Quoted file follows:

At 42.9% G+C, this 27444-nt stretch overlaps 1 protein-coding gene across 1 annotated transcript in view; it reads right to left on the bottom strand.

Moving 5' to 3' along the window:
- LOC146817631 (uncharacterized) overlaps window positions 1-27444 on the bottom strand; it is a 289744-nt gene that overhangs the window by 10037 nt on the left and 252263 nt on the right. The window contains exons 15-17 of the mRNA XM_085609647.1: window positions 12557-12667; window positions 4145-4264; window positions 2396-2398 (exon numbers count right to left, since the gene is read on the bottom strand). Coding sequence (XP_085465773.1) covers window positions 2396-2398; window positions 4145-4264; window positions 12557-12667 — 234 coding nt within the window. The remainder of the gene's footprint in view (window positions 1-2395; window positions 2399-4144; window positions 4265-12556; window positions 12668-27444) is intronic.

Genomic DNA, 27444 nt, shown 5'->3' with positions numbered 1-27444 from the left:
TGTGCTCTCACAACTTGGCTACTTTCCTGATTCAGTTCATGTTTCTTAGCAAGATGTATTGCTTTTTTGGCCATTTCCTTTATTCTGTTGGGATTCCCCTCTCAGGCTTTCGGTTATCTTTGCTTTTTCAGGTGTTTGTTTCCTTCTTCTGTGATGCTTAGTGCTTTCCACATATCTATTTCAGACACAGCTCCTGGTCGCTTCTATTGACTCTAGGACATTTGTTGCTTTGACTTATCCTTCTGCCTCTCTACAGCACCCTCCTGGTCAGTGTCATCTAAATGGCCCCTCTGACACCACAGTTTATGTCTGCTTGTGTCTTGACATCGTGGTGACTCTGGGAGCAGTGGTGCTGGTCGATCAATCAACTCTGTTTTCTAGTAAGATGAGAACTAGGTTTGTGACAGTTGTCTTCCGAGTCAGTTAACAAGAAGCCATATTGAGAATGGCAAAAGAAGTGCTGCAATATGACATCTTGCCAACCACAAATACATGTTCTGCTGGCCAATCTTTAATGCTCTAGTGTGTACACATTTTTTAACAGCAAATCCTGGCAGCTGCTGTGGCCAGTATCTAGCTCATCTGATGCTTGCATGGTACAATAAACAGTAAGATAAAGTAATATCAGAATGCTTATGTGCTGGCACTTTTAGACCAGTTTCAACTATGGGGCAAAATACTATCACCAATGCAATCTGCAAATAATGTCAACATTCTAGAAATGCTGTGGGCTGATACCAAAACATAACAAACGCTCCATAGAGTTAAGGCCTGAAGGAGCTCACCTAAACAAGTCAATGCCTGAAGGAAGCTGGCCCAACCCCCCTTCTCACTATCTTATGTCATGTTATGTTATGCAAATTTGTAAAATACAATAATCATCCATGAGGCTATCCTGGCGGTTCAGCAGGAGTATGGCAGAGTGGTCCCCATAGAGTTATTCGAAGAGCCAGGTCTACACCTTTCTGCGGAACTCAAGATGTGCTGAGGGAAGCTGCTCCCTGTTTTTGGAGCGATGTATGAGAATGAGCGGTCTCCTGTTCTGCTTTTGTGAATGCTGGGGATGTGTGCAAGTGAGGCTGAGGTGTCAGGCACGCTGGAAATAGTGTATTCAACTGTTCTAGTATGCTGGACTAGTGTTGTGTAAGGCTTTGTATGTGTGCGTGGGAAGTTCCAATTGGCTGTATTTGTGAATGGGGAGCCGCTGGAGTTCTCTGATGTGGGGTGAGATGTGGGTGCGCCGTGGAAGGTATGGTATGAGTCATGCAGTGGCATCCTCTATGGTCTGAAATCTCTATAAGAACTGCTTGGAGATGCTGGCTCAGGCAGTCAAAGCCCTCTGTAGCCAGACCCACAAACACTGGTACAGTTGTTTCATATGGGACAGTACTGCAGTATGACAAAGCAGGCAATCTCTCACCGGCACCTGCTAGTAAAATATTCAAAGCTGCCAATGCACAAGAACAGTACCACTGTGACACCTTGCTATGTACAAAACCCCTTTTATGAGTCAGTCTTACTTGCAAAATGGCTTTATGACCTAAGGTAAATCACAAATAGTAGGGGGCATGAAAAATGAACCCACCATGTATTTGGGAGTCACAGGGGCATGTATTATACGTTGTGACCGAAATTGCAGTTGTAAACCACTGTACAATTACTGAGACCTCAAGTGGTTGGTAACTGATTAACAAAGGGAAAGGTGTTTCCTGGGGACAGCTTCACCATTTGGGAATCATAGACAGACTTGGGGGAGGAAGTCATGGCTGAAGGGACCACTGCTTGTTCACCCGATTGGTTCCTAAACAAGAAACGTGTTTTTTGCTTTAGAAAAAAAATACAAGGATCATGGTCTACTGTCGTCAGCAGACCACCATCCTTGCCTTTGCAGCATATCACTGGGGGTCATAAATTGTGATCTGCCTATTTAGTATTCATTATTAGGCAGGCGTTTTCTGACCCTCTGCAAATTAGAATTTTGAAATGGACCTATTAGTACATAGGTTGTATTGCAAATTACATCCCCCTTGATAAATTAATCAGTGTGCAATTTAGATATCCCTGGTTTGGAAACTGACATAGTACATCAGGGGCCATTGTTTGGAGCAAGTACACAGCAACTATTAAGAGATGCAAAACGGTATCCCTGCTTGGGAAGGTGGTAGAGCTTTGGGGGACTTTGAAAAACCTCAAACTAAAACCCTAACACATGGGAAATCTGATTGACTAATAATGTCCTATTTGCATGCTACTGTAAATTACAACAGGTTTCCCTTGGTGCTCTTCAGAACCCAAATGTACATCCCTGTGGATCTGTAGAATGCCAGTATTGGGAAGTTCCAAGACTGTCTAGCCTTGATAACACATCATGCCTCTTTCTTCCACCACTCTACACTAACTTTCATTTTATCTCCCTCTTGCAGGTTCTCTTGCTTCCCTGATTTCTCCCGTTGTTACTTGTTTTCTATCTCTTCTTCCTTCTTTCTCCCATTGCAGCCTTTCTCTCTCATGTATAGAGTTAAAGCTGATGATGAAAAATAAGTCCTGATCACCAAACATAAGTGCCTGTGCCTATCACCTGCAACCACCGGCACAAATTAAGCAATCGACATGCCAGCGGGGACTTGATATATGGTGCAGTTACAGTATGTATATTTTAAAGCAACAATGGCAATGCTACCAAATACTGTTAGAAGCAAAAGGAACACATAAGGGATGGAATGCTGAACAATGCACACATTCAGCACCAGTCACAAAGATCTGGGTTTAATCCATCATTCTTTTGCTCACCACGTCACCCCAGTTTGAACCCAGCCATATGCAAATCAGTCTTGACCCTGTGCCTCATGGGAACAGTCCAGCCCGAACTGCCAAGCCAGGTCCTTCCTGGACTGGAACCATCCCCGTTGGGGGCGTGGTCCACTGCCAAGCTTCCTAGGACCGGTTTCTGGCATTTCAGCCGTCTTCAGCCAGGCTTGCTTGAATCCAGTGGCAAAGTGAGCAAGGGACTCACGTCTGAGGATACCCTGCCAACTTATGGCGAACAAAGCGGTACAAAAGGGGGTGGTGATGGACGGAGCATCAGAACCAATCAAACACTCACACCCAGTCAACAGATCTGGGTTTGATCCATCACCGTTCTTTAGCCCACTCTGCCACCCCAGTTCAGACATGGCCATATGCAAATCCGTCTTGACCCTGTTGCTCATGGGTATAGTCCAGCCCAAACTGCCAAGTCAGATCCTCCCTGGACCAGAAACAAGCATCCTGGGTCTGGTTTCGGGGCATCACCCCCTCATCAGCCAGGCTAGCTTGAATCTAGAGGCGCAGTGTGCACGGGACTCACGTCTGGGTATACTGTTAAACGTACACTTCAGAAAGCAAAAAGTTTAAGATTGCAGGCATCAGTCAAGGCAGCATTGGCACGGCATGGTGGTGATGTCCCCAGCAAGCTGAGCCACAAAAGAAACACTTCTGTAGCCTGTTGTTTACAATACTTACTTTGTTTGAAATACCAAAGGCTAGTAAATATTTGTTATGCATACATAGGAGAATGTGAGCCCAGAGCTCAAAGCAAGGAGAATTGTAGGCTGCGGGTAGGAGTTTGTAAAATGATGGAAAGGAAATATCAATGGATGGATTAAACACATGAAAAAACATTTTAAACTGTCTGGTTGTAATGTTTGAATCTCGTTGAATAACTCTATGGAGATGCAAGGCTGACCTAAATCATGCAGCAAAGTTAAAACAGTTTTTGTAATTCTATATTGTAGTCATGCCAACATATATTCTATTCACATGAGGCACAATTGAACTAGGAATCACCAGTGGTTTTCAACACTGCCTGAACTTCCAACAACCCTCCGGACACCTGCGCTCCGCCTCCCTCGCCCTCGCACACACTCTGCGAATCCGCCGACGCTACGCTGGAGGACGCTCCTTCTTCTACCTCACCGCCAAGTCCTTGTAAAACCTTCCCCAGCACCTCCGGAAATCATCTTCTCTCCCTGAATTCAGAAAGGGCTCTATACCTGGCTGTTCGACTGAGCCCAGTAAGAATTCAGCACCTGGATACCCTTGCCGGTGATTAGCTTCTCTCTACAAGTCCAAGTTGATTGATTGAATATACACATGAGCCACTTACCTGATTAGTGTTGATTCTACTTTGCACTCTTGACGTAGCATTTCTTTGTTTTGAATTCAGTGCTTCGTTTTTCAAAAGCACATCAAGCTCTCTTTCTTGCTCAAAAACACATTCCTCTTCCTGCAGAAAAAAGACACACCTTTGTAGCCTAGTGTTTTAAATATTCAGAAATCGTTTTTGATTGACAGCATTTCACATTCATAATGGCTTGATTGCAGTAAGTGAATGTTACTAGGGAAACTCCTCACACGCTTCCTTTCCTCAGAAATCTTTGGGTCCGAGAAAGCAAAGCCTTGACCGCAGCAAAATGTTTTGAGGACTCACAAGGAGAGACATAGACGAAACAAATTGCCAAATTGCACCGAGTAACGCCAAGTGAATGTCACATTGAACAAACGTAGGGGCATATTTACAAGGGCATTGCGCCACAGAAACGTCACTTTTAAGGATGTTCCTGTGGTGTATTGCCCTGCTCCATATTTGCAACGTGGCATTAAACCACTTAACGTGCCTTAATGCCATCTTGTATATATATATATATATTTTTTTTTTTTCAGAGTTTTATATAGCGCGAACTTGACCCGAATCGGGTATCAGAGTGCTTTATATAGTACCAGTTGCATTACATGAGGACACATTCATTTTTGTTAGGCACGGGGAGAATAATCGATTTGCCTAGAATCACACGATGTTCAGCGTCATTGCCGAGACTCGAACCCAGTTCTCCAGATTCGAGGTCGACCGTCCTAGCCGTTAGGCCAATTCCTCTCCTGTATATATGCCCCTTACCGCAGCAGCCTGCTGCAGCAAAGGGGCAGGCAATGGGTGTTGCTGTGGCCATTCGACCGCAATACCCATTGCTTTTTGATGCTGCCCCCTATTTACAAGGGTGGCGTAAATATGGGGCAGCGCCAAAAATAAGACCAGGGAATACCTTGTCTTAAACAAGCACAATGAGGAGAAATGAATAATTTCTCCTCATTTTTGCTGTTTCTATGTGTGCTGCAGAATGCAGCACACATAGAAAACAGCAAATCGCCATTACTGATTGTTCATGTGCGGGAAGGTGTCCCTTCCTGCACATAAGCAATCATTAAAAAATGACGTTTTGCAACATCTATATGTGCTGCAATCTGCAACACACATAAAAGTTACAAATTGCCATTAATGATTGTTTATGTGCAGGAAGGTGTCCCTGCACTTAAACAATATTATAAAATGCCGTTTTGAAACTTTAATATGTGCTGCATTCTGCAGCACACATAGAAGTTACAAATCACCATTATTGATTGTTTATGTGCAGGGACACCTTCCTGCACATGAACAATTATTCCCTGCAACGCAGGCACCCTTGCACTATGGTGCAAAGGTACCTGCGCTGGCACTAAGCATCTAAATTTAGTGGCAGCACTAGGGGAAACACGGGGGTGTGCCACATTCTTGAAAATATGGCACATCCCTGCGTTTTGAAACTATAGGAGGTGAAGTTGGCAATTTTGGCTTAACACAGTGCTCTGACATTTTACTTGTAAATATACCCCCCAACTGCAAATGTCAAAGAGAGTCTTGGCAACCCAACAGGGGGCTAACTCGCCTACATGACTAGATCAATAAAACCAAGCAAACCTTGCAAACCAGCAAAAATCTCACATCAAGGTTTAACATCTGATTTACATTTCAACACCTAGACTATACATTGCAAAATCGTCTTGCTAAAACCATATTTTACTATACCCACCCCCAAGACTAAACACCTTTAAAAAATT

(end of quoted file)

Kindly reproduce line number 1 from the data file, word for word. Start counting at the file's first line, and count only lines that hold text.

At 42.9% G+C, this 27444-nt stretch overlaps 1 protein-coding gene across 1 annotated transcript in view; it reads right to left on the bottom strand.